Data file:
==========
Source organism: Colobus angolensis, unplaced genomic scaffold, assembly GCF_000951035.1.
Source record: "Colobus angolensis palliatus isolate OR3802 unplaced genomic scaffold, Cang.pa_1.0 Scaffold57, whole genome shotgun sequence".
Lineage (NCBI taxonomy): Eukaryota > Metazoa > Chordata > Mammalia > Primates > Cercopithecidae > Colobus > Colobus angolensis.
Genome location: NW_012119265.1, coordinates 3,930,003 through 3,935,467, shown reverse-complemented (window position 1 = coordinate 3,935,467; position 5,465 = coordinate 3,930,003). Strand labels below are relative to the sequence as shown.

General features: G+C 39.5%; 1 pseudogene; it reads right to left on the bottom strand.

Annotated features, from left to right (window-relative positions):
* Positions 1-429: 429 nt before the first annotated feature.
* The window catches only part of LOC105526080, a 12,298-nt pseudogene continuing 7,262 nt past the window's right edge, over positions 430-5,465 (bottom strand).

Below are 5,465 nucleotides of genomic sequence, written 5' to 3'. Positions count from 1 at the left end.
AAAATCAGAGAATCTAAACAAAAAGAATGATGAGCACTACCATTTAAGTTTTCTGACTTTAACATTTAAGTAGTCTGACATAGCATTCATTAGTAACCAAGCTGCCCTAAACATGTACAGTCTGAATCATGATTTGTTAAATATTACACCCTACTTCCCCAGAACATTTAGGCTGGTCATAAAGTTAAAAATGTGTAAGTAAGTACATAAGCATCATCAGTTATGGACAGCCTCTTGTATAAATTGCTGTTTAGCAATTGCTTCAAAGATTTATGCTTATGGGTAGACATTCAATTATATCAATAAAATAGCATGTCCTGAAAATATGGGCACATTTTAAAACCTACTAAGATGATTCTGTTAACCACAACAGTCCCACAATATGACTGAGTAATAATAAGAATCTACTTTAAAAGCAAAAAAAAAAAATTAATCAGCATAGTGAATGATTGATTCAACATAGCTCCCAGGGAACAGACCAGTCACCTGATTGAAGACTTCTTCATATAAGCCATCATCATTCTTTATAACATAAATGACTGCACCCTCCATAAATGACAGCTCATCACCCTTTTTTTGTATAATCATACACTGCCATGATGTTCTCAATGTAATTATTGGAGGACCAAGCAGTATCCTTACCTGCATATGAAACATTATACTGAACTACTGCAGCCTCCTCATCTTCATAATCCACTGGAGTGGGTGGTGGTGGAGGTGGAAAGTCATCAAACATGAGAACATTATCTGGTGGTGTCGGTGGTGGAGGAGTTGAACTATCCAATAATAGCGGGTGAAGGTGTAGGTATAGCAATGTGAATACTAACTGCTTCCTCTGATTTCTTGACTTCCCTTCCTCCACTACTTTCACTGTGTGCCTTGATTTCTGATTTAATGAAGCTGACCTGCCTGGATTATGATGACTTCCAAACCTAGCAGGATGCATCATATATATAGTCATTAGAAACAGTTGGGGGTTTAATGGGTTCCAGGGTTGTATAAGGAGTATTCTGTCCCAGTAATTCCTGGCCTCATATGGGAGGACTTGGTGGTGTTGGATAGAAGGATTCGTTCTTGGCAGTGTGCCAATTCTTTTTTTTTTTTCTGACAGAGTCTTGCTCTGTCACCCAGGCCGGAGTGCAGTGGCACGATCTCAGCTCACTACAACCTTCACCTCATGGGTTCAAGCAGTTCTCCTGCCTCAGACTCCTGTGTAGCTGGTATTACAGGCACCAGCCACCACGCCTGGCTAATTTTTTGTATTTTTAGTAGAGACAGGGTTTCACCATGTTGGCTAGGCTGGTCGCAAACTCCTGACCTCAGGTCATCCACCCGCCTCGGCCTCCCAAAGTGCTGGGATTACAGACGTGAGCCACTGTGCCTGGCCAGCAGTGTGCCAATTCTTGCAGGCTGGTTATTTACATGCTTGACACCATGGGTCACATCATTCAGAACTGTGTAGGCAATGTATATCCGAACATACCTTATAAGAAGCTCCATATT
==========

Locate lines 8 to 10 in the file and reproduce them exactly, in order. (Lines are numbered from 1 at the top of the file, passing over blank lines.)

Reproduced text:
* The window catches only part of LOC105526080, a 12,298-nt pseudogene continuing 7,262 nt past the window's right edge, over positions 430-5,465 (bottom strand).

Below are 5,465 nucleotides of genomic sequence, written 5' to 3'. Positions count from 1 at the left end.
AAAATCAGAGAATCTAAACAAAAAGAATGATGAGCACTACCATTTAAGTTTTCTGACTTTAACATTTAAGTAGTCTGACATAGCATTCATTAGTAACCAAGCTGCCCTAAACATGTACAGTCTGAATCATGATTTGTTAAATATTACACCCTACTTCCCCAGAACATTTAGGCTGGTCATAAAGTTAAAAATGTGTAAGTAAGTACATAAGCATCATCAGTTATGGACAGCCTCTTGTATAAATTGCTGTTTAGCAATTGCTTCAAAGATTTATGCTTATGGGTAGACATTCAATTATATCAATAAAATAGCATGTCCTGAAAATATGGGCACATTTTAAAACCTACTAAGATGATTCTGTTAACCACAACAGTCCCACAATATGACTGAGTAATAATAAGAATCTACTTTAAAAGCAAAAAAAAAAAATTAATCAGCATAGTGAATGATTGATTCAACATAGCTCCCAGGGAACAGACCAGTCACCTGATTGAAGACTTCTTCATATAAGCCATCATCATTCTTTATAACATAAATGACTGCACCCTCCATAAATGACAGCTCATCACCCTTTTTTTGTATAATCATACACTGCCATGATGTTCTCAATGTAATTATTGGAGGACCAAGCAGTATCCTTACCTGCATATGAAACATTATACTGAACTACTGCAGCCTCCTCATCTTCATAATCCACTGGAGTGGGTGGTGGTGGAGGTGGAAAGTCATCAAACATGAGAACATTATCTGGTGGTGTCGGTGGTGGAGGAGTTGAACTATCCAATAATAGCGGGTGAAGGTGTAGGTATAGCAATGTGAATACTAACTGCTTCCTCTGATTTCTTGACTTCCCTTCCTCCACTACTTTCACTGTGTGCCTTGATTTCTGATTTAATGAAGCTGACCTGCCTGGATTATGATGACTTCCAAACCTAGCAGGATGCATCATATATATAGTCATTAGAAACAGTTGGGGGTTTAATGGGTTCCAGGGTTGTATAAGGAGTATTCTGTCCCAGTAATTCCTGGCCTCATATGGGAGGACTTGGTGGTGTTGGATAGAAGGATTCGTTCTTGGCAGTGTGCCAATTCTTTTTTTTTTTTCTGACAGAGTCTTGCTCTGTCACCCAGGCCGGAGTGCAGTGGCACGATCTCAGCTCACTACAACCTTCACCTCATGGGTTCAAGCAGTTCTCCTGCCTCAGACTCCTGTGTAGCTGGTATTACAGGCACCAGCCACCACGCCTGGCTAATTTTTTGTATTTTTAGTAGAGACAGGGTTTCACCATGTTGGCTAGGCTGGTCGCAAACTCCTGACCTCAGGTCATCCACCCGCCTCGGCCTCCCAAAGTGCTGGGATTACAGACGTGAGCCACTGTGCCTGGCCAGCAGTGTGCCAATTCTTGCAGGCTGGTTATTTACATGCTTGACACCATGGGTCACATCATTCAGAACTGTGTAGGCAATGTATATCCGAACATACCTTATAAGAAGCTCCATATT